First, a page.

Bernie Williams: “When I was a kid growing up, I had two uncles who played baseball. One of them played professional baseball. Everybody in my family knew about the great feats of Minnie Minoso. When they were talking about the great players in my household, I said ‘Oh yeah, Minnie Minoso.’ Even though I never saw him play, I saw him in the eyes of my family.”
Felipe Alou: “I believe he is a Hall of Fame player and a Hall of Fame person. He played the game hard in Cuba, played the game hard in the Caribbean Series in Winter ball and played hard in the big league.
From the Minoso Family
“Our entire family appreciates the kind expressions of concern, sympathy and compassion from so many of our friends and fans of the White Sox during this most difficult time. Minnie lived a full life of joy and happiness, surrounded always by friends and family. It is during moments like these that love matters most. Minnie enjoyed nothing more than to be at the ballpark cheering on his White Sox. For Minnie, every day was a reason to smile, and he would want us all to remember him that way, smiling at a ballgame. As he so often said, “God Bless you, my friends.”
From President Obama
“For South Siders and Sox fans all across the country, including me, Minnie Minoso is and will always be ‘Mr. White Sox.'”
“The first black Major Leaguer in Chicago, Minnie came to the United States from Cuba even though he could have made more money elsewhere. He came up through the Negro Leagues, and didn’t speak much English at first. And as he helped to integrate baseball in the 1950s, he was a target of racial slurs from fans and opponents, sometimes forced to stay in different motels from his teammates. But his speed, his power–and his resilient optimism–earned him multiple All-Star appearances and Gold Glloves in left field, and he became one of the most dominant and dynamic players of the 1950s.
“Minnie may have been passed over by the Baseball Hall of Fame during his lifetime, but for me and for generations of black and Latino people, Minnie’s quintessentially American story embodies far more than a plaque ever could.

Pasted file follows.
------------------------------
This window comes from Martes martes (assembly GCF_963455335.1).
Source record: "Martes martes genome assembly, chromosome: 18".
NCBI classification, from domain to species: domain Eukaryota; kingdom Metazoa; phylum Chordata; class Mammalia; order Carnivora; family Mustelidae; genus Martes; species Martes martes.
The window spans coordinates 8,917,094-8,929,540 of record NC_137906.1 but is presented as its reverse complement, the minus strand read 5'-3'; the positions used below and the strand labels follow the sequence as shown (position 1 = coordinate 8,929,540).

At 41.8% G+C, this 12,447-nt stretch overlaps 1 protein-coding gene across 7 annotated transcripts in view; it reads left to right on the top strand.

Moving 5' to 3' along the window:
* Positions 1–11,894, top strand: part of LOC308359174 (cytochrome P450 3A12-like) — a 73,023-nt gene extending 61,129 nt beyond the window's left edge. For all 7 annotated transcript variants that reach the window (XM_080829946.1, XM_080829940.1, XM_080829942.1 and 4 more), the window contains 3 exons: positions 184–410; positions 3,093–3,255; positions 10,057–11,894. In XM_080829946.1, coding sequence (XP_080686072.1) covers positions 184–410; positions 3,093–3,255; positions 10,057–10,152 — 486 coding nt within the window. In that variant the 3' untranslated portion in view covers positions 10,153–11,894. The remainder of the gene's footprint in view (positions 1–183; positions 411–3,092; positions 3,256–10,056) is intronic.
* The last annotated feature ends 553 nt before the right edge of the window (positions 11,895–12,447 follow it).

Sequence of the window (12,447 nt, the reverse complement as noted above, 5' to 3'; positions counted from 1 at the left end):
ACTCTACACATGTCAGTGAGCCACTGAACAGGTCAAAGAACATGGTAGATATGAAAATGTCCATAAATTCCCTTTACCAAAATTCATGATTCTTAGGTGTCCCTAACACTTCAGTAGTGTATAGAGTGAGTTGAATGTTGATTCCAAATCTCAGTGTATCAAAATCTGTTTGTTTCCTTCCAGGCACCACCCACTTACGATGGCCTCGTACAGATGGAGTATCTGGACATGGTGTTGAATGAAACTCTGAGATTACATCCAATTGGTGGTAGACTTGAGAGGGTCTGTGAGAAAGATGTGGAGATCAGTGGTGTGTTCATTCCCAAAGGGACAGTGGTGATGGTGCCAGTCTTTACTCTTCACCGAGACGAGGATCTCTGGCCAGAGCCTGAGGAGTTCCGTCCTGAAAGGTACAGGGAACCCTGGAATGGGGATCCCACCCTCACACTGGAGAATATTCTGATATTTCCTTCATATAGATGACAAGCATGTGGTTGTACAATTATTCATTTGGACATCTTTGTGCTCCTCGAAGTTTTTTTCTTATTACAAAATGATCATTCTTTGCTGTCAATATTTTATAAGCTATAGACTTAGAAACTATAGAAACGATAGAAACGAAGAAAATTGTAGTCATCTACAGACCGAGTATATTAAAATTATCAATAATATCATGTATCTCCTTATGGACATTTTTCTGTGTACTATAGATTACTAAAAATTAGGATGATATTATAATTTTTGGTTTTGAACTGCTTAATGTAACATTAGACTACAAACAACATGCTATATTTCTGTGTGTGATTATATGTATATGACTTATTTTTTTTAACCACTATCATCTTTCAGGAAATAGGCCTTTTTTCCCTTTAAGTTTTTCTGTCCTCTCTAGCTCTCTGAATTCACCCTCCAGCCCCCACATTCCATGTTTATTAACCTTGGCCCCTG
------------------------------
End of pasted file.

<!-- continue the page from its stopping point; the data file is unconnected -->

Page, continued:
“Michelle and I send our thoughts and prayers to his family and fans in Chicago, Cleveland, and around the world.”
Robin on Minnie
A Moving Tribute
Ron Kittle lays a bouquet of flowers at the statue of Minnie.
A Goodbye from a Special Friend and Colleague
On an unbearably sad morning, upon hearing the news that legendary White Sox star and ambassador Orestes “Minnie” Minoso had passed away at the age of 90, amid the tears, the memories flowed.
Christine O’Reilly – recalling that Minnie, all of people, opened the ballpark door for her on her very first day with the White Sox in 1980 – didn’t even know where to start. “He just loved the White Sox so much.”
She also recalled when Minnie was having photos taken for what would become his life-size sculpture at U.S. Cellular Field. “I said ‘Minnie, you’re running late. You’re always on time.’ He said ‘I had to do some sit-ups before I came so I looked nice for the sculpture.’”
At former White Sox owner Bill Veeck’s funeral, Minnie dressed in a full White Sox uniform. “There was no one who cared more for the White Sox, and he wanted to pay his respect the proper way,” said O’Reilly.
Rest in peace, our friend.
Minnie in Elite Company
Photos of the Day
Cuban icons past and present.
Back in the day.
A moment of silence for Minnie at today’s Bulls-Clippers game at the United Center.
Saturday, February 28, 2015
It was the annual Photo Day at spring training today–and Sox players got the star treatment.
Second baseman Micah Johnson
Rookie lefty Carlos Rodon
Jack of All Trades Emilio Bonifacio
Top Prospects Courtney Hawkins, Tyler Danish and Frankie Montas
The Melk Man
The LaRoches–Adam and Son Drake
Hector Noesi, Adam Eaton and a cast of thousands.
Sox Offseason Creates Box Office Buzz
Sale, Abreu on Elite List